Arigato, Ippuku

Authentic yakitori and shochu in Berkeley

Bless Ippuku for being unfettered by culinary trends.

Instead, the brand-new Berkeley restaurant traffics in serious yakitori and shochu.

For the former, Ippuku offers traditional variations. Skewers of (mostly) chicken parts are grilled over bincho-tan (Japanese white charcoal), which is made from ubame oak and cherished for its ability to maintain high heat.

Thighs, breasts, hearts, gizzards, skin and cartilage: The entirety of birds from respected purveyors like Soul Food Farms and Gleason Ranch is used. Each is served with salt or sauce (comprising shoyu and mirin) at the chef's discretion.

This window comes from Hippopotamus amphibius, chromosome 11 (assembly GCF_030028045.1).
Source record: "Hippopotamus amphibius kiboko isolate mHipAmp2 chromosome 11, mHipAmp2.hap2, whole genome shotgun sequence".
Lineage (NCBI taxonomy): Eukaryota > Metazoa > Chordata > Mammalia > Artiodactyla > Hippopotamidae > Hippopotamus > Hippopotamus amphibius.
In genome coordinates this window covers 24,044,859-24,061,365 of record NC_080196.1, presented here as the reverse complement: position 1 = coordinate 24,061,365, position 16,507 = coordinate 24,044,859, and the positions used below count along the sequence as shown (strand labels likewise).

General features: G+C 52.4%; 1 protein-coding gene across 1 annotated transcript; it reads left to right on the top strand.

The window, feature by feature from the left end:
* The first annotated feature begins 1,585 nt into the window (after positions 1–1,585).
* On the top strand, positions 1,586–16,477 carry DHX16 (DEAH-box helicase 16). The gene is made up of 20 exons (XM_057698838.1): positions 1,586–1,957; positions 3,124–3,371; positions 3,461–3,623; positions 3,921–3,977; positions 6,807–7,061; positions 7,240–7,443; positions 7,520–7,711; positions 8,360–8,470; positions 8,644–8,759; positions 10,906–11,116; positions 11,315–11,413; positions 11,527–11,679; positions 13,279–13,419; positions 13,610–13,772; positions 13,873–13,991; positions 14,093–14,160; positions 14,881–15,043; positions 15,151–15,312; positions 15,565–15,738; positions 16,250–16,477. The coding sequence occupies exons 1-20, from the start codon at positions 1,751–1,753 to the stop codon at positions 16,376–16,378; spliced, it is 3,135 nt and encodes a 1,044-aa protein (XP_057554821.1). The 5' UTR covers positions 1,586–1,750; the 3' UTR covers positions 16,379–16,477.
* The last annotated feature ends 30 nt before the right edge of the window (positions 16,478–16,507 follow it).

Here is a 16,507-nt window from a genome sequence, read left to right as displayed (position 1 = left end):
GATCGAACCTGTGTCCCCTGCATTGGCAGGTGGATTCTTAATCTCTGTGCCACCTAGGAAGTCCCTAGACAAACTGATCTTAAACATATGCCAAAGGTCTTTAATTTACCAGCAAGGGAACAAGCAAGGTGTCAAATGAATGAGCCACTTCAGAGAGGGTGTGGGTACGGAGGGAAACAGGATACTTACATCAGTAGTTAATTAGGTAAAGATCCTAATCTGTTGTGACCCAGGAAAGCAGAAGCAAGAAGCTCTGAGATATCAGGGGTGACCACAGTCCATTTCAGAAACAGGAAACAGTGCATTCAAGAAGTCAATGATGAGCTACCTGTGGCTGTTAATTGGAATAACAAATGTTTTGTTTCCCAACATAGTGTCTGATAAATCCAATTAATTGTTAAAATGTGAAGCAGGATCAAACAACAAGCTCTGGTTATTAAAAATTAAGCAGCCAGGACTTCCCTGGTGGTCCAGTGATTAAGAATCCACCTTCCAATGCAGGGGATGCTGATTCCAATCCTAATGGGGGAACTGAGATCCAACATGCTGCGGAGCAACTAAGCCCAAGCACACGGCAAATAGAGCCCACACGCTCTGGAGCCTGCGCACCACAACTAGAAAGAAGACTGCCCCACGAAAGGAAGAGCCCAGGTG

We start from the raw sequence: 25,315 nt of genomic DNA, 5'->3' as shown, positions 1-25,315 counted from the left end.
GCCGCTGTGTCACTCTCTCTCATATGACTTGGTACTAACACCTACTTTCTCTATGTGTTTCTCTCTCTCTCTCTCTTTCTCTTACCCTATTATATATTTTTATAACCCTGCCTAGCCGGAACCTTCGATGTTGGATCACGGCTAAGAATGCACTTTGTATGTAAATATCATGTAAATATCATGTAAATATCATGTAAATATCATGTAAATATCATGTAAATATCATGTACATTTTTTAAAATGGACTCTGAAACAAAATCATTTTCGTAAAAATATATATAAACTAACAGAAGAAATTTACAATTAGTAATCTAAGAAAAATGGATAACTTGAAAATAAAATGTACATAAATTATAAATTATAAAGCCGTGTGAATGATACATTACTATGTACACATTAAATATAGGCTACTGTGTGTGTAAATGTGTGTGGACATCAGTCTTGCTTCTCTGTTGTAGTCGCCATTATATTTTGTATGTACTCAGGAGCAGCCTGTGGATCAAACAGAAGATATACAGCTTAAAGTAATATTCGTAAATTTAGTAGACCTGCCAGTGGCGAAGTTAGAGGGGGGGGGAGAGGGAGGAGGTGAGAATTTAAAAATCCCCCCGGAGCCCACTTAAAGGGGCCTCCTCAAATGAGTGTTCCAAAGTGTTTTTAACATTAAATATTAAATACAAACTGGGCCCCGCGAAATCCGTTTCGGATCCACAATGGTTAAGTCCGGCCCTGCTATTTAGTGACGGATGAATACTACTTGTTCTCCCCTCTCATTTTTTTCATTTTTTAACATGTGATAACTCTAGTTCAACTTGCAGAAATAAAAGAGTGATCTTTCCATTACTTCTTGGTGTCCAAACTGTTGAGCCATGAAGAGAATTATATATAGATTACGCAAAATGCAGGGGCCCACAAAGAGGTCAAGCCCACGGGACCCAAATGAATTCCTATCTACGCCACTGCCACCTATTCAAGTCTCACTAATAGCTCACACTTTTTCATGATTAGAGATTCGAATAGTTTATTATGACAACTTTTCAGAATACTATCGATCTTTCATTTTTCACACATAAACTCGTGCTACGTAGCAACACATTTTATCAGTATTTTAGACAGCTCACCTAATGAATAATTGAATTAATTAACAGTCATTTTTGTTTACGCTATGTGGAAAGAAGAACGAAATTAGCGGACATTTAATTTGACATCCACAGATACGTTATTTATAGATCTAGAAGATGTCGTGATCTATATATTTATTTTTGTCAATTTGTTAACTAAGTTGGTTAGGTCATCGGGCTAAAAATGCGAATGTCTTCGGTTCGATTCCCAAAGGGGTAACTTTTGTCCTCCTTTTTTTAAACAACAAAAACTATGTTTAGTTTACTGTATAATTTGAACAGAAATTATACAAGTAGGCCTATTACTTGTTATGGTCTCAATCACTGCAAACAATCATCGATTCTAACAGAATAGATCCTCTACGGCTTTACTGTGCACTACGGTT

For the proudly omnivorous, Ippuku serves rare chicken, a Japanese delicacy. Balk not: Cultural biases have prevented Americans from eating rare poultry, but the risk of salmonella is minimized with proper handling of high-quality birds.

Liquid is an essential part of yakitori dining, and Ippuku sports a list of shochu distilled from sweet potato (imo), barley (mugi), short-grain rice (kome), long-grain rice (awamori) and black sugar (kokuto).

Shochu is served neat or on the rocks, and its taste ranges from herbaceous to redolent of Scotch, depending on whether the bottling has been wood-aged.

To continue the unique experience, try the Sasayaki, an unaged barley shochu available nowhere else in California ($9 a glass).

Ippuku, 2130 Center St., Berkeley; 510-665-1969 or ippukuberkeley.com